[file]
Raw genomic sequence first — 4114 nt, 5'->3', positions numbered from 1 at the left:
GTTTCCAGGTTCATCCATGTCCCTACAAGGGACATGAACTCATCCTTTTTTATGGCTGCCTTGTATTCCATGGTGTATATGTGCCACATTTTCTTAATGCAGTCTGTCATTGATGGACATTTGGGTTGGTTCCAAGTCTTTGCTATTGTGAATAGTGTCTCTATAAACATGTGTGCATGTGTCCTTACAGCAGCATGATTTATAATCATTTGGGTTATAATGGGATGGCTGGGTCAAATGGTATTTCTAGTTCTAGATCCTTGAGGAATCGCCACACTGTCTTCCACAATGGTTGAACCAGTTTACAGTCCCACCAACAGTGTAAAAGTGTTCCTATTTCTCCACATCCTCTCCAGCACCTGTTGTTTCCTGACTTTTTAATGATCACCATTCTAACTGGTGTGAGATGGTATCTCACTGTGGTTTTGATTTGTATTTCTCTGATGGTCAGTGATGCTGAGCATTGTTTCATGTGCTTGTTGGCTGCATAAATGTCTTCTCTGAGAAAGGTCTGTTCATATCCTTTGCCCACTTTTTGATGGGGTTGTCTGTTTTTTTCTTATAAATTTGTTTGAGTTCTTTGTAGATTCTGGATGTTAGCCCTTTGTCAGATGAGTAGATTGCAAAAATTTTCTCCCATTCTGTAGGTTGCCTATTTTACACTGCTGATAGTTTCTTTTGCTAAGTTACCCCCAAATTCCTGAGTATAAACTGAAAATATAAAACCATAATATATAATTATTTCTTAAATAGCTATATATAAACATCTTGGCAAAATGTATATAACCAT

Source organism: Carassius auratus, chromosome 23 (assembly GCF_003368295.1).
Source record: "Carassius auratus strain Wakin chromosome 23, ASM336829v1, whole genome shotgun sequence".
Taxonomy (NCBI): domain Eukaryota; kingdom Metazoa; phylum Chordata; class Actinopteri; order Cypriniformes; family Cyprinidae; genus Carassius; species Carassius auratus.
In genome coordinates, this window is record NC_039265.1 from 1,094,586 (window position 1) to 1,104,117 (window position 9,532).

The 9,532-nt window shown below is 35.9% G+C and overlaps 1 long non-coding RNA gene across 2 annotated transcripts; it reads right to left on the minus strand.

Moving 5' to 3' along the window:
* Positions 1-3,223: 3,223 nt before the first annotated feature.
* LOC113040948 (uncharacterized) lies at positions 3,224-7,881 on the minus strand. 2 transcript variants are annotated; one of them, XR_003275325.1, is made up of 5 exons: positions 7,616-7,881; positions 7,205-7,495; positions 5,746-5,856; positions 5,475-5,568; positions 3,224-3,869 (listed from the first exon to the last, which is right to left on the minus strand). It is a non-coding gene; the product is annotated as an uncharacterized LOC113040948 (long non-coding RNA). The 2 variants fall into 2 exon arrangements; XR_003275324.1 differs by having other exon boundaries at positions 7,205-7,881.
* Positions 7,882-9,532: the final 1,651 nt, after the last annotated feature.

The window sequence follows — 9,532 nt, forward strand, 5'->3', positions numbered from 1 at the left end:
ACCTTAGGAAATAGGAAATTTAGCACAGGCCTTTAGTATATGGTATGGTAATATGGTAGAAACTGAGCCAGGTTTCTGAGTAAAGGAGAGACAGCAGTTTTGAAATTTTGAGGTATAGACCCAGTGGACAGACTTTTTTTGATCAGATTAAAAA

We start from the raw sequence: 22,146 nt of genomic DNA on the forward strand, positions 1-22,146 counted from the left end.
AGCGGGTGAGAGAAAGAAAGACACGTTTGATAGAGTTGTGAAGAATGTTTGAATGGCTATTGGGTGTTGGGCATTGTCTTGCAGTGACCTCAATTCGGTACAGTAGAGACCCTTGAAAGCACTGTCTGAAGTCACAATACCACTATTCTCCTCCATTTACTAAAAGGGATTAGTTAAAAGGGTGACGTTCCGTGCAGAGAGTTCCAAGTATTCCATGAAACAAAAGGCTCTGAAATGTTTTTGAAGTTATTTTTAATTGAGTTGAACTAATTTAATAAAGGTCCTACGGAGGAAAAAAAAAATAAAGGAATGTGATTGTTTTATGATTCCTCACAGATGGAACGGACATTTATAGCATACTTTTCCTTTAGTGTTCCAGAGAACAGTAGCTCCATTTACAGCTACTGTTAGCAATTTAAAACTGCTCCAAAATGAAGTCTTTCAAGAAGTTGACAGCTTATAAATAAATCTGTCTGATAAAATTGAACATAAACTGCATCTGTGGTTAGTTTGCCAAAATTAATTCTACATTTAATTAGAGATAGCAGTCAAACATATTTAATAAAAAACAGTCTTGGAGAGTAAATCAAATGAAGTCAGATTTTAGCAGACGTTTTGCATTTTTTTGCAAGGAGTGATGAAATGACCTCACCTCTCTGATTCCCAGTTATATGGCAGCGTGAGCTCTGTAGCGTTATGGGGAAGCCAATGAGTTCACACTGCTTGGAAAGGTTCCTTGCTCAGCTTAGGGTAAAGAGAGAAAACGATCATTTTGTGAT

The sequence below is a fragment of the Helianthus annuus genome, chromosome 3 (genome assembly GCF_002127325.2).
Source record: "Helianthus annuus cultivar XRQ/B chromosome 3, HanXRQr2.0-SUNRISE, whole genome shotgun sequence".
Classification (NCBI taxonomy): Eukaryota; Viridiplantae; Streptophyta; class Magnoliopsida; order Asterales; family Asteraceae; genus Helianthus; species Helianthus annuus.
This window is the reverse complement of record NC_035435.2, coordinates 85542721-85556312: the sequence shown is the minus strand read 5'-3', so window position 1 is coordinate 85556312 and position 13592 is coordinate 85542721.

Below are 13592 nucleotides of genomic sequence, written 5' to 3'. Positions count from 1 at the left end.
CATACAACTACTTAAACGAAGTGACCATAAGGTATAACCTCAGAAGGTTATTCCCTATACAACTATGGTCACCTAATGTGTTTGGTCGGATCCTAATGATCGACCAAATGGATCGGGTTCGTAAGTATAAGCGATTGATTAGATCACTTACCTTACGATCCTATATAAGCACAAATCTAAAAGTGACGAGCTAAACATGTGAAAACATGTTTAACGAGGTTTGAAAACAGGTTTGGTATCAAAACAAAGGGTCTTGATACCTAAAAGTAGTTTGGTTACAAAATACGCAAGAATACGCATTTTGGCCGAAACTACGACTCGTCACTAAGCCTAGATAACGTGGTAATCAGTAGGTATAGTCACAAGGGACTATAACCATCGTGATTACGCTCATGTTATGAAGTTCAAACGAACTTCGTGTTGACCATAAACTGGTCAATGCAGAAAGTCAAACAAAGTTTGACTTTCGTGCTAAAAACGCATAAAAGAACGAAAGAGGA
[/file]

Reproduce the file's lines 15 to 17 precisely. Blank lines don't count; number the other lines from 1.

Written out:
AGCGGGTGAGAGAAAGAAAGACACGTTTGATAGAGTTGTGAAGAATGTTTGAATGGCTATTGGGTGTTGGGCATTGTCTTGCAGTGACCTCAATTCGGTACAGTAGAGACCCTTGAAAGCACTGTCTGAAGTCACAATACCACTATTCTCCTCCATTTACTAAAAGGGATTAGTTAAAAGGGTGACGTTCCGTGCAGAGAGTTCCAAGTATTCCATGAAACAAAAGGCTCTGAAATGTTTTTGAAGTTATTTTTAATTGAGTTGAACTAATTTAATAAAGGTCCTACGGAGGAAAAAAAAAATAAAGGAATGTGATTGTTTTATGATTCCTCACAGATGGAACGGACATTTATAGCATACTTTTCCTTTAGTGTTCCAGAGAACAGTAGCTCCATTTACAGCTACTGTTAGCAATTTAAAACTGCTCCAAAATGAAGTCTTTCAAGAAGTTGACAGCTTATAAATAAATCTGTCTGATAAAATTGAACATAAACTGCATCTGTGGTTAGTTTGCCAAAATTAATTCTACATTTAATTAGAGATAGCAGTCAAACATATTTAATAAAAAACAGTCTTGGAGAGTAAATCAAATGAAGTCAGATTTTAGCAGACGTTTTGCATTTTTTTGCAAGGAGTGATGAAATGACCTCACCTCTCTGATTCCCAGTTATATGGCAGCGTGAGCTCTGTAGCGTTATGGGGAAGCCAATGAGTTCACACTGCTTGGAAAGGTTCCTTGCTCAGCTTAGGGTAAAGAGAGAAAACGATCATTTTGTGAT

The sequence below is a fragment of the Helianthus annuus genome, chromosome 3 (genome assembly GCF_002127325.2).
Source record: "Helianthus annuus cultivar XRQ/B chromosome 3, HanXRQr2.0-SUNRISE, whole genome shotgun sequence".